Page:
The stadium, however, was hardly bubbling over with noise. But things would improve ten minutes later when a move again developed down our right. A neat series of passes moved the ball on and Havertz kept the move alive. The ball was pushed back by Havertz to Mount and his sweetly-placed shot nestled inside the right-hand post.
There were a few late chances for us as the first-half was played out, with Denis Zakaria looking a fine player in midfield and Thiago Silva as impressive as ever in defence. Travers saved well at the near post after a strong shot towards goal from Sterling. Another penalty shout for a foul on Havertz was waved away.
As the referee blew for the half-time whistle, I was full of praise.
“Nice one Chels. Well done.”
Alas, the second-half did not run along similar lines. After just eight minutes into the second period, a player went down on the far touchline. A quick scan of other players confirmed my darkest fears.
He walked off and we wondered how serious this latest setback would be. He was replaced by Dave.
A lovely move ended with a Zakaria shot being deflected over and we enjoyed a little pressure. On fifty-eight minutes Havertz forced his way into the box with a strong dribble but screwed his shot wide.
An effort from Mount, a wild shot from Pulisic, a header from Zakaria and that was about it.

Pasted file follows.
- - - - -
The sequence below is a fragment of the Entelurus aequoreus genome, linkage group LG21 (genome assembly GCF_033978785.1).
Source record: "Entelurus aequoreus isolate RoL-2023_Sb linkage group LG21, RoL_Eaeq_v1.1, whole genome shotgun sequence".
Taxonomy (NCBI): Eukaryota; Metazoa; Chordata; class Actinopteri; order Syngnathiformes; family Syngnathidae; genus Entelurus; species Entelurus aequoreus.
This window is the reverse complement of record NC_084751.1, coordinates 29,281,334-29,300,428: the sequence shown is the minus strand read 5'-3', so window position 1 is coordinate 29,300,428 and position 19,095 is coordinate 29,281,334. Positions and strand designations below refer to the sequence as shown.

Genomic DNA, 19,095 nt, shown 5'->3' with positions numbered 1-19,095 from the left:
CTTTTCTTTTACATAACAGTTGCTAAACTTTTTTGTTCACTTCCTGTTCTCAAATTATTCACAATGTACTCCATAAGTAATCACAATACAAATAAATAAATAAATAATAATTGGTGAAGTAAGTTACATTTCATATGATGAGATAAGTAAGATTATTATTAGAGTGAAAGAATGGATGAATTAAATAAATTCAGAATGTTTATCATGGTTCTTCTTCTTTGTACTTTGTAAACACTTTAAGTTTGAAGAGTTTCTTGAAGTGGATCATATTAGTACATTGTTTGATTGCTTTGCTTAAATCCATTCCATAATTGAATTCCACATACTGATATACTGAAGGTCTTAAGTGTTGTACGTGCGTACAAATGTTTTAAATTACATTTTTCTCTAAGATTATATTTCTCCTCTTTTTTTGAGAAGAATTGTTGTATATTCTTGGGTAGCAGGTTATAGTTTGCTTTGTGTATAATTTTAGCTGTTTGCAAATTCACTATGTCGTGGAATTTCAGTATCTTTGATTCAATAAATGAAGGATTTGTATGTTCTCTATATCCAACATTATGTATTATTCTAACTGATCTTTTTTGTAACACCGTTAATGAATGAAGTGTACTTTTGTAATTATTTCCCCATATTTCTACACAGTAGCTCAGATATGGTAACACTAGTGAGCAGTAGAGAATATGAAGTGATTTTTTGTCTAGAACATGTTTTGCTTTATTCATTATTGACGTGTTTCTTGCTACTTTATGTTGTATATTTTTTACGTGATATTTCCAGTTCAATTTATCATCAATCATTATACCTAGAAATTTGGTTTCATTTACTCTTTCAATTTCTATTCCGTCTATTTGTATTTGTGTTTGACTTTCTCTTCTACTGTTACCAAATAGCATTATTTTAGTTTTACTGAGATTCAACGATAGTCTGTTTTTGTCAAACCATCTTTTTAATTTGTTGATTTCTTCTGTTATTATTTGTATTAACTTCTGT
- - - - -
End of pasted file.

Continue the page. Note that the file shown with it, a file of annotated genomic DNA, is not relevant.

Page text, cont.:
We really faded in the last quarter, inviting them on, and barely able to maintain possession when needed. Too often our passes were mishit, too often we gave them too much space.
Conor Gallagher for Zakaria.
Pierre-Emerick Aubameyang for Pulisic.
Trevoh Chalobah for Sterling.
A fine save, down low, from Kepa at his near post kept Bournemouth at bay, but they definitely finished the stronger. In their Denis the Menace colours, I half expected them to claim a goal to set up a nervous finale. Kepa certainly earned his colours late on. Thankfully, their menacing came to nothing.
Chelsea 2 Bournemouth 0.
We climbed to eighth.
I battled some awful weather along the M4 on the drive home, but thoughts were already on our next match.
“It’s great that we have a game at Forest next. It’s not a new ground, but it seems like it. A new experience. Our first visit in decades. Just what we need to keep our spirits up. And our interest.”
See you there.